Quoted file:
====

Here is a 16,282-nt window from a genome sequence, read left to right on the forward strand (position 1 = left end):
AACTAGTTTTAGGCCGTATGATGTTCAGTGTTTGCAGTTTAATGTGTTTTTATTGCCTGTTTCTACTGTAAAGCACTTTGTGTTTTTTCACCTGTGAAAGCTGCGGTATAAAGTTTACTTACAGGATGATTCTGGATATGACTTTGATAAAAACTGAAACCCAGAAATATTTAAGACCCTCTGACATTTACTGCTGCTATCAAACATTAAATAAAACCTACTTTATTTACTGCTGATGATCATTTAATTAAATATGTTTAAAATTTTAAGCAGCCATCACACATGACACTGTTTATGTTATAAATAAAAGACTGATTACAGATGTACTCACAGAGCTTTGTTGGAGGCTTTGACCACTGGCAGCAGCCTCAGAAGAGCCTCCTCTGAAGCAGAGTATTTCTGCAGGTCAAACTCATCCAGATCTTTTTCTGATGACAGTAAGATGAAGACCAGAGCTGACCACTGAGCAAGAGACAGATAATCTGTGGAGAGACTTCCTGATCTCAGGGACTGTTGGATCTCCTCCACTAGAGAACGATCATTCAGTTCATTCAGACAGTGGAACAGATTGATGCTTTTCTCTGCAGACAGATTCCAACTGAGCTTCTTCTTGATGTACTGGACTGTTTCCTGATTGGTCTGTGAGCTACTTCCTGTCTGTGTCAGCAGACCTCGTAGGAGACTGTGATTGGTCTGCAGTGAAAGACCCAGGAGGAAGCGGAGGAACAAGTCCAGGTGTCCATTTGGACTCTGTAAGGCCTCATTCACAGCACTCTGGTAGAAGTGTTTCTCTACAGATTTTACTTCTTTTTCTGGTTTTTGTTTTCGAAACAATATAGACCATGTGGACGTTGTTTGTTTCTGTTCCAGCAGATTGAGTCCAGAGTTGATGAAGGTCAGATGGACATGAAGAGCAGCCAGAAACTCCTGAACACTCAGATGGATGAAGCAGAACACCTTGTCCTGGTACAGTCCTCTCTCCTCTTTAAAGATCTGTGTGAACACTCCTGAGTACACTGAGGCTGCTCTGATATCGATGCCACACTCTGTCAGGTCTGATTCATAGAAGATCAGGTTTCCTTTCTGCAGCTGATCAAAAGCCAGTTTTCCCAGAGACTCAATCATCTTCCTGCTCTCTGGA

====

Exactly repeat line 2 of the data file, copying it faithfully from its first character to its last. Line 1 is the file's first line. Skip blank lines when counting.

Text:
AACTAGTTTTAGGCCGTATGATGTTCAGTGTTTGCAGTTTAATGTGTTTTTATTGCCTGTTTCTACTGTAAAGCACTTTGTGTTTTTTCACCTGTGAAAGCTGCGGTATAAAGTTTACTTACAGGATGATTCTGGATATGACTTTGATAAAAACTGAAACCCAGAAATATTTAAGACCCTCTGACATTTACTGCTGCTATCAAACATTAAATAAAACCTACTTTATTTACTGCTGATGATCATTTAATTAAATATGTTTAAAATTTTAAGCAGCCATCACACATGACACTGTTTATGTTATAAATAAAAGACTGATTACAGATGTACTCACAGAGCTTTGTTGGAGGCTTTGACCACTGGCAGCAGCCTCAGAAGAGCCTCCTCTGAAGCAGAGTATTTCTGCAGGTCAAACTCATCCAGATCTTTTTCTGATGACAGTAAGATGAAGACCAGAGCTGACCACTGAGCAAGAGACAGATAATCTGTGGAGAGACTTCCTGATCTCAGGGACTGTTGGATCTCCTCCACTAGAGAACGATCATTCAGTTCATTCAGACAGTGGAACAGATTGATGCTTTTCTCTGCAGACAGATTCCAACTGAGCTTCTTCTTGATGTACTGGACTGTTTCCTGATTGGTCTGTGAGCTACTTCCTGTCTGTGTCAGCAGACCTCGTAGGAGACTGTGATTGGTCTGCAGTGAAAGACCCAGGAGGAAGCGGAGGAACAAGTCCAGGTGTCCATTTGGACTCTGTAAGGCCTCATTCACAGCACTCTGGTAGAAGTGTTTCTCTACAGATTTTACTTCTTTTTCTGGTTTTTGTTTTCGAAACAATATAGACCATGTGGACGTTGTTTGTTTCTGTTCCAGCAGATTGAGTCCAGAGTTGATGAAGGTCAGATGGACATGAAGAGCAGCCAGAAACTCCTGAACACTCAGATGGATGAAGCAGAACACCTTGTCCTGGTACAGTCCTCTCTCCTCTTTAAAGATCTGTGTGAACACTCCTGAGTACACTGAGGCTGCTCTGATATCGATGCCACACTCTGTCAGGTCTGATTCATAGAAGATCAGGTTTCCTTTCTGCAGCTGATCAAAAGCCAGTTTTCCCAGAGACTCAATCATCTTCCTGCTCTCTGGA